Social media is ever-changing. And whether you have a business with an online presence or work in social media, falling behind on trends will cost you.
You need to stay at the forefront, be ahead of the game.
But to do this you need to keep on top of new features, updates, and trends, which isn’t the easiest thing to balance with a full-time job.
Let’s save you some of that time. With thanks to HubSpot, we’ve collated some of the most noteworthy features creeping up on socials to keep you up to speed in just 9 minutes.
On top of that, we’ve done a summary of the top social media trends of the year and what we predict for the new year. You’re welcome!
Let’s start with the new features, shall we? There are lots of exciting additions making their way to pretty much every platform. From helpful features like scheduling in the Instagram app itself to more editing features on Facebook Reels, socials just got a whole lot easier.
Instagram has been busy testing a variety of brand-new features. Although none of them are available to us yet, they’re something to keep in mind for the future. Here are some of our favourites…
So, what’s new in the world of TikTok?
Twitter is going through some big changes right now, with Elon Musk buying the platform. With that said, there are some other new features to be aware of.
Facebook reels first launched in 2021 shortly after Instagram in 2020, and they’re still playing catch-up. But these new features may improve the popularity of video on the platform.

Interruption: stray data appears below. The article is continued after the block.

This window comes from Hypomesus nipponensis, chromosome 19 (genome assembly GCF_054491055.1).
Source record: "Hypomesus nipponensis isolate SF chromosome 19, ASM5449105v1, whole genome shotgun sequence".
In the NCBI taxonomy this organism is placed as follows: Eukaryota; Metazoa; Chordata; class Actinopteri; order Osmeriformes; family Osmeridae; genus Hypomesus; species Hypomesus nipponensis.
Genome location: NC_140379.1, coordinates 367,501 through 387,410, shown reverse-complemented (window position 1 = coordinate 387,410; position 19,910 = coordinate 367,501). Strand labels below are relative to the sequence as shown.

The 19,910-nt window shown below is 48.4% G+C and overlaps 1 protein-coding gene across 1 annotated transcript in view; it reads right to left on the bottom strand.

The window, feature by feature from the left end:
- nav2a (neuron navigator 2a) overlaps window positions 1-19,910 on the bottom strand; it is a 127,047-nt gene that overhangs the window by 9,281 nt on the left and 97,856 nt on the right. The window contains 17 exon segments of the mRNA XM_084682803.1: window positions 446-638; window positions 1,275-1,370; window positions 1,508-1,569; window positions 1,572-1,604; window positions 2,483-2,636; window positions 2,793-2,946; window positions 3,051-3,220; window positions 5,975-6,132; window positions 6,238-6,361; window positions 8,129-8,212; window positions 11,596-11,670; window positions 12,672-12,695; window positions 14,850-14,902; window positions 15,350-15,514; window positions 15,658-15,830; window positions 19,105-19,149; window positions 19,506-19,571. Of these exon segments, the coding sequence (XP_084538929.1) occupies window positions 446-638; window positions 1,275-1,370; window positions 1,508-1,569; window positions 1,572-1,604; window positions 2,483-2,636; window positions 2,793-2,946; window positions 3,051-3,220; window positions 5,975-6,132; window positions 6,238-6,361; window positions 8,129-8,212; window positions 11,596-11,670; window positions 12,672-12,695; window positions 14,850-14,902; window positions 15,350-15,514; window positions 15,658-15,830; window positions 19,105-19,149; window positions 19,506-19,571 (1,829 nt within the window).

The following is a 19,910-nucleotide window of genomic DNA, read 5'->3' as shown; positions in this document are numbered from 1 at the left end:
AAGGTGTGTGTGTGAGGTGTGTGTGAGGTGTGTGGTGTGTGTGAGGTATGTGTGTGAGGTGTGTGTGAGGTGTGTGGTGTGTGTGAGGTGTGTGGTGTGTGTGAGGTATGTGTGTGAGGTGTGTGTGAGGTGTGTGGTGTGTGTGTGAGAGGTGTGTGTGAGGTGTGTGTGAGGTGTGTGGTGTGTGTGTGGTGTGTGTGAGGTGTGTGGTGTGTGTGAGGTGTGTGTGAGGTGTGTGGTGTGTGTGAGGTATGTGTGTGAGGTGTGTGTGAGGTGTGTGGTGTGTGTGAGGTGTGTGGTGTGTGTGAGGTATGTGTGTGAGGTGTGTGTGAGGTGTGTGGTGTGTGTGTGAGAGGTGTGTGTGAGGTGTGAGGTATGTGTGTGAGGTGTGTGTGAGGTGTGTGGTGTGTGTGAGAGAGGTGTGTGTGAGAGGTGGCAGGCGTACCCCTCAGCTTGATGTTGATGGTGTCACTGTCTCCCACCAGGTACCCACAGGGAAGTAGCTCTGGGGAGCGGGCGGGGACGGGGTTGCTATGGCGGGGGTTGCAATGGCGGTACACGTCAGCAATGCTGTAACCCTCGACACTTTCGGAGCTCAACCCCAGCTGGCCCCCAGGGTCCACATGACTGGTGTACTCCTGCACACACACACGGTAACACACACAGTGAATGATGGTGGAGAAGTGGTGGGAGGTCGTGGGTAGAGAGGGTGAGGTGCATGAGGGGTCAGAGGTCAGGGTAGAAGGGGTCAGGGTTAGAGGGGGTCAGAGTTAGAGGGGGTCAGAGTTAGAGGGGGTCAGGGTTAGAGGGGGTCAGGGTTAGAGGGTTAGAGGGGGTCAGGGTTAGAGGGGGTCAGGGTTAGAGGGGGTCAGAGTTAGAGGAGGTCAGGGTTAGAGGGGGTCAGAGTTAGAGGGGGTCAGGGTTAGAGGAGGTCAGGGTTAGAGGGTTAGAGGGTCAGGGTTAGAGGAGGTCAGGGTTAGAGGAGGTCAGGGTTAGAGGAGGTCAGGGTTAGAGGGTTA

Instagram and YouTube have continued to follow the path of TikTok with short, easy-to-digest video content. The global launch of YouTube Shorts and the push of Reels on Instagram and Facebook make it clear that snappy video content will continue to be a focus in the new year.
TikTok Shop is following Meta’s digital footprints. This feature means brands and creators can feature and sell products through their videos, live broadcasts, and the showcase tab. Additional paid social campaigns will be available through this new feature, and we predict more to come in the next year.
Celebrities and high-profile influencers have been using their personal brand and status to sell products for decades now. Think Molly-Mae Hague, Mrs Hinch, Joe Wicks, the Kardashians.
But the public has become conscious of it, they know they’re being sold to. It’s less effective than it used to be.
In comes micro-influencers with loyal followers who trust their opinion… they can offer smaller brands with smaller budgets cost-effective content which drives genuine interest from their audiences. And that’s exactly what they’ve been doing.
It gives smaller brands the chance to collaborate with micro-influencers who have an engaged following, creating high-quality, usable content on top of sharing your brand with their audience. We don’t see this popular advertising technique going anywhere, anytime soon.
With the rise of subscription content in recent years, we’ve seen influencers capitalise on their personal brand by creating a community paywall behind platforms such as Patreon, Fanvue, Tribe and Kickstarter.
On top of this, we’ve seen the gaming-centric platform Discord become an avenue for community engagement for content creators. It gives their audience a space for a one-to-one engagement and allows followers to engage with other fans. Discord has also started to work with musicians by giving them a platform to share new releases, unreleased tracks, and content updates with their fans.